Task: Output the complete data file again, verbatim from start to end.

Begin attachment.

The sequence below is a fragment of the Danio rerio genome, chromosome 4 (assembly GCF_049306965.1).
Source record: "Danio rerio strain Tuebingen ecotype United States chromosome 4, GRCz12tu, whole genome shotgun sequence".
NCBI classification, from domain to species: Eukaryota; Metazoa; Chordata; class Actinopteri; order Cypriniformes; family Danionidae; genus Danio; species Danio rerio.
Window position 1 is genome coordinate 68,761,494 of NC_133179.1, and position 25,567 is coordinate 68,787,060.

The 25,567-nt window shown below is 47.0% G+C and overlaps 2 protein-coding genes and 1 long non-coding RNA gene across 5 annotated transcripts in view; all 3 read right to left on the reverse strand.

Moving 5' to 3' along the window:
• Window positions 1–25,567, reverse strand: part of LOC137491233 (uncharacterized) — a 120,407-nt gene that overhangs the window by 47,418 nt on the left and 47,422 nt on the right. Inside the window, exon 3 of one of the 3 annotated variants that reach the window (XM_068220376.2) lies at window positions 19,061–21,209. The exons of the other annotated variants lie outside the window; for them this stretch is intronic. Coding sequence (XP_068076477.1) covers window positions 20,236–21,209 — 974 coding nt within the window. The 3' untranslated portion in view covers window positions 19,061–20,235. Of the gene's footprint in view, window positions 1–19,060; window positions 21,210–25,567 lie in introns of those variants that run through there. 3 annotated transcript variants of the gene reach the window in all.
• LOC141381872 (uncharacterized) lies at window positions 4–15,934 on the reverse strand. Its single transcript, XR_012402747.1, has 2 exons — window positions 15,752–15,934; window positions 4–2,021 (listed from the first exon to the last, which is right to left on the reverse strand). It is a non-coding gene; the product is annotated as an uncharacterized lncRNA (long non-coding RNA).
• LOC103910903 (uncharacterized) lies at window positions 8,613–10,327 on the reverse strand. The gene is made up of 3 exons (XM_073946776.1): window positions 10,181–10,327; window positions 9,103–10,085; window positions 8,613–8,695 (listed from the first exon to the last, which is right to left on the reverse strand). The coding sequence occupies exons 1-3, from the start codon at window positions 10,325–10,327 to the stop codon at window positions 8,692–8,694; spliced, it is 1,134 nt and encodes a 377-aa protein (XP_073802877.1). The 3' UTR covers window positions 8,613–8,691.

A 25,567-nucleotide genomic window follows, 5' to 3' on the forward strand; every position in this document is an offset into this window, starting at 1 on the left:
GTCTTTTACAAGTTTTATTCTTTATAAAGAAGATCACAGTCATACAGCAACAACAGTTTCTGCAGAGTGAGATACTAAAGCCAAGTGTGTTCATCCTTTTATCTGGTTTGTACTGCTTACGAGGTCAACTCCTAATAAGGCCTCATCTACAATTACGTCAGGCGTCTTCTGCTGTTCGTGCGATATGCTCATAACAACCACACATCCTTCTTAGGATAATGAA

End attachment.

The sequence below is a fragment of the Danio rerio genome, chromosome 4 (assembly GCF_049306965.1).
Source record: "Danio rerio strain Tuebingen ecotype United States chromosome 4, GRCz12tu, whole genome shotgun sequence".
NCBI classification, from domain to species: Eukaryota; Metazoa; Chordata; class Actinopteri; order Cypriniformes; family Danionidae; genus Danio; species Danio rerio.
Window position 1 is genome coordinate 68,761,494 of NC_133179.1, and position 25,567 is coordinate 68,787,060.

The 25,567-nt window shown below is 47.0% G+C and overlaps 2 protein-coding genes and 1 long non-coding RNA gene across 5 annotated transcripts in view; all 3 read right to left on the reverse strand.

Moving 5' to 3' along the window:
• Window positions 1–25,567, reverse strand: part of LOC137491233 (uncharacterized) — a 120,407-nt gene that overhangs the window by 47,418 nt on the left and 47,422 nt on the right. Inside the window, exon 3 of one of the 3 annotated variants that reach the window (XM_068220376.2) lies at window positions 19,061–21,209. The exons of the other annotated variants lie outside the window; for them this stretch is intronic. Coding sequence (XP_068076477.1) covers window positions 20,236–21,209 — 974 coding nt within the window. The 3' untranslated portion in view covers window positions 19,061–20,235. Of the gene's footprint in view, window positions 1–19,060; window positions 21,210–25,567 lie in introns of those variants that run through there. 3 annotated transcript variants of the gene reach the window in all.
• LOC141381872 (uncharacterized) lies at window positions 4–15,934 on the reverse strand. Its single transcript, XR_012402747.1, has 2 exons — window positions 15,752–15,934; window positions 4–2,021 (listed from the first exon to the last, which is right to left on the reverse strand). It is a non-coding gene; the product is annotated as an uncharacterized lncRNA (long non-coding RNA).
• LOC103910903 (uncharacterized) lies at window positions 8,613–10,327 on the reverse strand. The gene is made up of 3 exons (XM_073946776.1): window positions 10,181–10,327; window positions 9,103–10,085; window positions 8,613–8,695 (listed from the first exon to the last, which is right to left on the reverse strand). The coding sequence occupies exons 1-3, from the start codon at window positions 10,325–10,327 to the stop codon at window positions 8,692–8,694; spliced, it is 1,134 nt and encodes a 377-aa protein (XP_073802877.1). The 3' UTR covers window positions 8,613–8,691.

A 25,567-nucleotide genomic window follows, 5' to 3' on the forward strand; every position in this document is an offset into this window, starting at 1 on the left:
GTCTTTTACAAGTTTTATTCTTTATAAAGAAGATCACAGTCATACAGCAACAACAGTTTCTGCAGAGTGAGATACTAAAGCCAAGTGTGTTCATCCTTTTATCTGGTTTGTACTGCTTACGAGGTCAACTCCTAATAAGGCCTCATCTACAATTACGTCAGGCGTCTTCTGCTGTTCGTGCGATATGCTCATAACAACCACACATCCTTCTTAGGATAATGAA